Hard-sphere crystallization gets rarer with increasing dimension.
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We recently found that crystallization of monodisperse hard spheres from the bulk fluid faces a much higher free-energy barrier in four than in three dimensions at equivalent supersaturation, due to the increased geometrical frustration between the simplex-based fluid order and the crystal [J. A. van Meel, D. Frenkel, and P. Charbonneau, Phys. Rev. E 79, 030201(R) (2009)]. Here, we analyze the microscopic contributions to the fluid-crystal interfacial free energy to understand how the barrier to crystallization changes with dimension. We find the barrier to grow with dimension and we identify the role of polydispersity in preventing crystal formation. The increased fluid stability allows us to study the jamming behavior in four, five, and six dimensions and to compare our observations with two recent theories [C. Song, P. Wang, and H. A. Makse, Nature (London) 453, 629 (2008); G. Parisi and F. Zamponi, Rev. Mod. Phys. (to be published)].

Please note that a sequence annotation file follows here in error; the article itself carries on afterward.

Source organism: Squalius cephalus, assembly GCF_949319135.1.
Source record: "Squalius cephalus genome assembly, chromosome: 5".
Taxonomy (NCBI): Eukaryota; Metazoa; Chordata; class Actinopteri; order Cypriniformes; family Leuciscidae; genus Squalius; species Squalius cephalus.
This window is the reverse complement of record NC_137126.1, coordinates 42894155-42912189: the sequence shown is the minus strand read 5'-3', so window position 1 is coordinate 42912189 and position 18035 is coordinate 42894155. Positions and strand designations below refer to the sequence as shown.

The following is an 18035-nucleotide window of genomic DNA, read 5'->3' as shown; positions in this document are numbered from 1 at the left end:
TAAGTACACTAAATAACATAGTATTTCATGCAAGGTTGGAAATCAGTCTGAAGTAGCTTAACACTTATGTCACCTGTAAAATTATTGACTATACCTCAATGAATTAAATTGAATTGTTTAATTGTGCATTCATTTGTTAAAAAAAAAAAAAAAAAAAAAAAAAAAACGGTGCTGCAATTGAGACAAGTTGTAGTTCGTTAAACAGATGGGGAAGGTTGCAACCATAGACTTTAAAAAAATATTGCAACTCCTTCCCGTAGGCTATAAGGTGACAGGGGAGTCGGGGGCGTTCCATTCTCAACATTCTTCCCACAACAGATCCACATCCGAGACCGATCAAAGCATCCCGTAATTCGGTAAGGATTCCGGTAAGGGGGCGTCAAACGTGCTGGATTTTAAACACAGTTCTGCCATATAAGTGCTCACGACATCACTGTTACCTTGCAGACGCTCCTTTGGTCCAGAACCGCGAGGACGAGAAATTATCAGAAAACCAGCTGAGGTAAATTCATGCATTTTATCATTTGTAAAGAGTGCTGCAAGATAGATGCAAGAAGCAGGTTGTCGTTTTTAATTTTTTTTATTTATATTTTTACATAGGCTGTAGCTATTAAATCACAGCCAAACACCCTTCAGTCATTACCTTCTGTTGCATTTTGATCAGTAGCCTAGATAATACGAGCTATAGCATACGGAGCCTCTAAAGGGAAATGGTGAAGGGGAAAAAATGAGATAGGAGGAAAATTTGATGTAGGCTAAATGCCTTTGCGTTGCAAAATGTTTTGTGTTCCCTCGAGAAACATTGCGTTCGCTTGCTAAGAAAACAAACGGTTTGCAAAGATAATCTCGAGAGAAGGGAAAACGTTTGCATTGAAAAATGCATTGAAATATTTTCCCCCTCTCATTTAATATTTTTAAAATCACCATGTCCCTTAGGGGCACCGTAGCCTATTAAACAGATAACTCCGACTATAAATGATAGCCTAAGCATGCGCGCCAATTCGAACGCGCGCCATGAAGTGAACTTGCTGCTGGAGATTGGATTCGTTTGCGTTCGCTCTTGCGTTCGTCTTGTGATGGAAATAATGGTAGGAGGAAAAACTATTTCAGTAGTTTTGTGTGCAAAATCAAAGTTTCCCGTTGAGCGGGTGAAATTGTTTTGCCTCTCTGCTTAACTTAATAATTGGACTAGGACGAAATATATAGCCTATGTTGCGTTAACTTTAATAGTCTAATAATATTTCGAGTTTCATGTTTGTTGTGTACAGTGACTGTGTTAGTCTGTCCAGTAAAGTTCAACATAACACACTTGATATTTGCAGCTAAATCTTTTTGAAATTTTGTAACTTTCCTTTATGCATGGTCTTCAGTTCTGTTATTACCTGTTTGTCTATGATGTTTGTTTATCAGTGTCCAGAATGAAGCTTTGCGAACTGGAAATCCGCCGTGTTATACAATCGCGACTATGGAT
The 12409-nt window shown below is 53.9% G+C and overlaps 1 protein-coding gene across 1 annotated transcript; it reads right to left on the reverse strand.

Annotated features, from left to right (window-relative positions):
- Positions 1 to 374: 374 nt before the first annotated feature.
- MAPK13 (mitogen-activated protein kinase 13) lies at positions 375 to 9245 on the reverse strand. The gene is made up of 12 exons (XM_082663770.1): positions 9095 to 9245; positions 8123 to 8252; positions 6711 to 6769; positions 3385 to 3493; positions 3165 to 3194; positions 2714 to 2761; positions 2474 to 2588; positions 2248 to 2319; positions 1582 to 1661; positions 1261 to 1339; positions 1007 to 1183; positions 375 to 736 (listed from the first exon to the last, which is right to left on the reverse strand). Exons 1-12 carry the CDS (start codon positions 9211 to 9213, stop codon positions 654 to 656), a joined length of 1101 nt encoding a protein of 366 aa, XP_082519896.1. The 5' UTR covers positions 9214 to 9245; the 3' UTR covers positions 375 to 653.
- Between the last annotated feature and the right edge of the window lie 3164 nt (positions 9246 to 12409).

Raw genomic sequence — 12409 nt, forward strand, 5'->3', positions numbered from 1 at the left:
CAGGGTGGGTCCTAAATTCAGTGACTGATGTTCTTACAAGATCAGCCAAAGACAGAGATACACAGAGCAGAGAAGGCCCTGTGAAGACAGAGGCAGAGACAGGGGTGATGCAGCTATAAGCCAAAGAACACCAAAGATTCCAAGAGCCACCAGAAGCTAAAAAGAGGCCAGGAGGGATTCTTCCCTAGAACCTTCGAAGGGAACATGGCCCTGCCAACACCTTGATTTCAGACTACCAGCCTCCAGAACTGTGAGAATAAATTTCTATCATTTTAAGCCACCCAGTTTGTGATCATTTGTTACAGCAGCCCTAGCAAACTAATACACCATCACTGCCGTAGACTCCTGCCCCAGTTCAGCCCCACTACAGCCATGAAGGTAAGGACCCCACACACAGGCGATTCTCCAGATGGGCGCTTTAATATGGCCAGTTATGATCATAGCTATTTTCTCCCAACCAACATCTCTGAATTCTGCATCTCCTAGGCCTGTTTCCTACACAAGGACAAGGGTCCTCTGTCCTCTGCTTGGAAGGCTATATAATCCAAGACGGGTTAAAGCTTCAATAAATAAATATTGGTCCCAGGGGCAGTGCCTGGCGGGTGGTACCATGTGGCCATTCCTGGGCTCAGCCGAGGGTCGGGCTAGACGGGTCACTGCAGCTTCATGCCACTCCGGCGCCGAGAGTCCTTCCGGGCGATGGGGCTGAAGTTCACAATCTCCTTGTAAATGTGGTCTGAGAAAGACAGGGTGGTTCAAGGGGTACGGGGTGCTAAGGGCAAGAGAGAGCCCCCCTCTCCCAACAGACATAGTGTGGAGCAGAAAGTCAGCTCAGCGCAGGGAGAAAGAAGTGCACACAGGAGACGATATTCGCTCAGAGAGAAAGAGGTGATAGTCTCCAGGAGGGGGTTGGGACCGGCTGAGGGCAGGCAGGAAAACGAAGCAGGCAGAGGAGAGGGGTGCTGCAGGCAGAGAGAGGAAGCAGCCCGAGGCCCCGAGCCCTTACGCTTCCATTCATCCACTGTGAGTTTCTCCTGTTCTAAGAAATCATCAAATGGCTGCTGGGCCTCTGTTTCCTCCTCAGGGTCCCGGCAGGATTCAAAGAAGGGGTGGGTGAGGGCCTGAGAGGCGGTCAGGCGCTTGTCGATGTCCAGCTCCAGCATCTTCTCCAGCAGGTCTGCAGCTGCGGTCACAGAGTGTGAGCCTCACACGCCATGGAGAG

Published Version (Please cite this version)10.1103/PhysRevE.80.061110
Publication InfoCharbonneau, Benoit; Charbonneau, Patrick; Fortini, A; & van Meel, JA (2009). Hard-sphere crystallization gets rarer with increasing dimension. Phys Rev E Stat Nonlin Soft Matter Phys, 80(6 Pt 1). pp. 061110. 10.1103/PhysRevE.80.061110. Retrieved from http://hdl.handle.net/10161/12593.
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Associate Professor of Chemistry
Professor Charbonneau studies soft matter. His work combines theory and simulation to understand the glass problem, protein crystallization, microphase formation, and colloidal assembly in external fields.